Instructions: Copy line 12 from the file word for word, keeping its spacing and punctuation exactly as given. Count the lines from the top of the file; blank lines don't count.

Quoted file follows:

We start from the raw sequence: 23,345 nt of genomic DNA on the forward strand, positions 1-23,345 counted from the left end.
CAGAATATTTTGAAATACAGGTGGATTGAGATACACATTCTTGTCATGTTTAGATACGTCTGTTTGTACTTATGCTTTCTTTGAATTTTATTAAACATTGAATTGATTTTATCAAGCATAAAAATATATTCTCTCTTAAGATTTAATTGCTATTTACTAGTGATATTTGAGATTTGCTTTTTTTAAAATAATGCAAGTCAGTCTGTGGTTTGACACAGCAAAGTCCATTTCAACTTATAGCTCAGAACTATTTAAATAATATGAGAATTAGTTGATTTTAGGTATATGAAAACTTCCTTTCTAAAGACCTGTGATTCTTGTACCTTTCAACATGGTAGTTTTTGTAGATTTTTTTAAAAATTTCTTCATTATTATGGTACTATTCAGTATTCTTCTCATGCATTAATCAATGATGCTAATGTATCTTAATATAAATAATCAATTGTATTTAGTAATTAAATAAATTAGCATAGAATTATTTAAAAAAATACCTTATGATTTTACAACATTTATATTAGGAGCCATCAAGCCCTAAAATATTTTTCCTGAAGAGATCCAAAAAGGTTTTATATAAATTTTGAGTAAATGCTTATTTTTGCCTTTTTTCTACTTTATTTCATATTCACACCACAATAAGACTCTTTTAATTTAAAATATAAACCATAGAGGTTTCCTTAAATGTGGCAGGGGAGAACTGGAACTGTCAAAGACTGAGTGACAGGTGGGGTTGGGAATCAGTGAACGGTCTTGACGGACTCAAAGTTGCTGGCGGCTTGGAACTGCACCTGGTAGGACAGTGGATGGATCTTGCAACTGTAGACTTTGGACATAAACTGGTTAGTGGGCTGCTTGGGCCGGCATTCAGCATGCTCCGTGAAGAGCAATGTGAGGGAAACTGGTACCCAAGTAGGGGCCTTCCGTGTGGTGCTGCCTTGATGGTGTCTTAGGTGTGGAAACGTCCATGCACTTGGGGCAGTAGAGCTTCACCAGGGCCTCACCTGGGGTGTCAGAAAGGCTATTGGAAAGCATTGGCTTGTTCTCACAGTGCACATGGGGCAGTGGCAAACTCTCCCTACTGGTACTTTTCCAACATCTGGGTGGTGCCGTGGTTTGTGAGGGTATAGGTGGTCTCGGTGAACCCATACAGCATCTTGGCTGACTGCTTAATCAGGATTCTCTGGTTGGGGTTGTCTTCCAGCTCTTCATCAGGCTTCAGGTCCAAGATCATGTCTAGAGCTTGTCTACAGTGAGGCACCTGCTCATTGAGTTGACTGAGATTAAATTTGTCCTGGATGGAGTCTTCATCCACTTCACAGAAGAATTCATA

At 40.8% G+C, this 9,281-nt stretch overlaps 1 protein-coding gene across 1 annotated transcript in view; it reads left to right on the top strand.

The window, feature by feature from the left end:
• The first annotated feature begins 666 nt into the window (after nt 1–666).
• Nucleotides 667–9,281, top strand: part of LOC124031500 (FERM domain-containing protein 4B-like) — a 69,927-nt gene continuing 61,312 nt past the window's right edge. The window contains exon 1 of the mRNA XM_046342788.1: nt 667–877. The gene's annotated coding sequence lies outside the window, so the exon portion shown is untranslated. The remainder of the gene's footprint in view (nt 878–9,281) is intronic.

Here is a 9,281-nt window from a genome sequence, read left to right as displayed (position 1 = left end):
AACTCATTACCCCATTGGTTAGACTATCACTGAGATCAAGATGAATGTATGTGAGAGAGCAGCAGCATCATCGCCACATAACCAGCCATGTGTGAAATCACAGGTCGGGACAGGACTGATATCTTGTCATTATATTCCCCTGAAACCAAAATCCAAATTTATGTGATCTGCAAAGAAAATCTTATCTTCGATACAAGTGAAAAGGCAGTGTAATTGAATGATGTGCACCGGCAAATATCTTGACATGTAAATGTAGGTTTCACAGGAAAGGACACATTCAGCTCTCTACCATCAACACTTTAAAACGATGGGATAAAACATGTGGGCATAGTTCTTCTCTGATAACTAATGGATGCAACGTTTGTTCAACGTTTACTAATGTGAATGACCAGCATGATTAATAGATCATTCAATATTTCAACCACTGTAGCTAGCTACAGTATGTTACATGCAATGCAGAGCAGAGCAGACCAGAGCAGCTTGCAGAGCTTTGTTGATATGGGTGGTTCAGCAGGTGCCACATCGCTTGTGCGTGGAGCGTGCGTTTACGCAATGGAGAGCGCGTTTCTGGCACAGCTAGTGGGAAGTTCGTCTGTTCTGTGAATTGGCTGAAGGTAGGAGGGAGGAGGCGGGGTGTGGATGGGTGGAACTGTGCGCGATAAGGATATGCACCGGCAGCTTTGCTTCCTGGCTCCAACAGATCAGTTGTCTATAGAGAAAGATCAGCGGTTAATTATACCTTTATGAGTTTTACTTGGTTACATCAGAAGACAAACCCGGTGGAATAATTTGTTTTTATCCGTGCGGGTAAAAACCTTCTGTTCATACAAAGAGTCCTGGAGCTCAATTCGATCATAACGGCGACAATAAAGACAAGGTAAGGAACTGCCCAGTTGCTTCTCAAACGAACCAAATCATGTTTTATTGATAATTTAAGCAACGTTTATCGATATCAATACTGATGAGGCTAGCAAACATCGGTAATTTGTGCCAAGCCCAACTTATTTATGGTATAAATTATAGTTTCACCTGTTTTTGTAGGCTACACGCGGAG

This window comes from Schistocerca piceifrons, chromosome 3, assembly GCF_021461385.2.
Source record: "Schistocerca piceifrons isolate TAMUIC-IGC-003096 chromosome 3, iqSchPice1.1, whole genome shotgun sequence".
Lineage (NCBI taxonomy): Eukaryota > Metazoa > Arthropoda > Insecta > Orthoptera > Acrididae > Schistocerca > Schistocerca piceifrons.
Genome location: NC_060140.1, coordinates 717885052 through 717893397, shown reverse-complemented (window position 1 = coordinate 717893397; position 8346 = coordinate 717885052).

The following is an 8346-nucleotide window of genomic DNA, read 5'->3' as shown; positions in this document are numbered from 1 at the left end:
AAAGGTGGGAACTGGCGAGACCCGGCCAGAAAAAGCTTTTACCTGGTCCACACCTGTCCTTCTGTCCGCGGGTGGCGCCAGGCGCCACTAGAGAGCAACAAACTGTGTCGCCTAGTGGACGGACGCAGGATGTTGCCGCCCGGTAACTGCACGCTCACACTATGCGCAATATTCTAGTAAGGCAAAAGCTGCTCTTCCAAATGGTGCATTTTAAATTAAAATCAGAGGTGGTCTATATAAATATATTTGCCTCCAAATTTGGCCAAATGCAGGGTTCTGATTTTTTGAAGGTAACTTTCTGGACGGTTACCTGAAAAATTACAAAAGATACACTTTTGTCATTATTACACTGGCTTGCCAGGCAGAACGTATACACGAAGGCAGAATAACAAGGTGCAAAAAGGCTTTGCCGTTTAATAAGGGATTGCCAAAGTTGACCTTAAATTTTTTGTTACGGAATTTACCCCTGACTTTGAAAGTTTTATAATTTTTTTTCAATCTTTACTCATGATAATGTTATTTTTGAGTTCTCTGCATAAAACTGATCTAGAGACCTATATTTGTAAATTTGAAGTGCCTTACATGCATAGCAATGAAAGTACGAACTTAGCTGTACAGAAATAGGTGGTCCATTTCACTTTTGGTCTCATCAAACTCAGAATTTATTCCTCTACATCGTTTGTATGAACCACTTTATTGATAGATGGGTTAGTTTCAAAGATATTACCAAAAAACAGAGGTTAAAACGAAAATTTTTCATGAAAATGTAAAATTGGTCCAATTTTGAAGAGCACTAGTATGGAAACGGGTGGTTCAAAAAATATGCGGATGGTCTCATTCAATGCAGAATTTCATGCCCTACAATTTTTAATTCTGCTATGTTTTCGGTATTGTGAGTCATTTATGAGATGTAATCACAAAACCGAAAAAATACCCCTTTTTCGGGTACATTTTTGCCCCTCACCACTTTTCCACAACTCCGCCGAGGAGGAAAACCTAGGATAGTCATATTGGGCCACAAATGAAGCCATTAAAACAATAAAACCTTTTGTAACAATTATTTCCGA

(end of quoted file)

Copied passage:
Genome location: NC_060140.1, coordinates 717885052 through 717893397, shown reverse-complemented (window position 1 = coordinate 717893397; position 8346 = coordinate 717885052).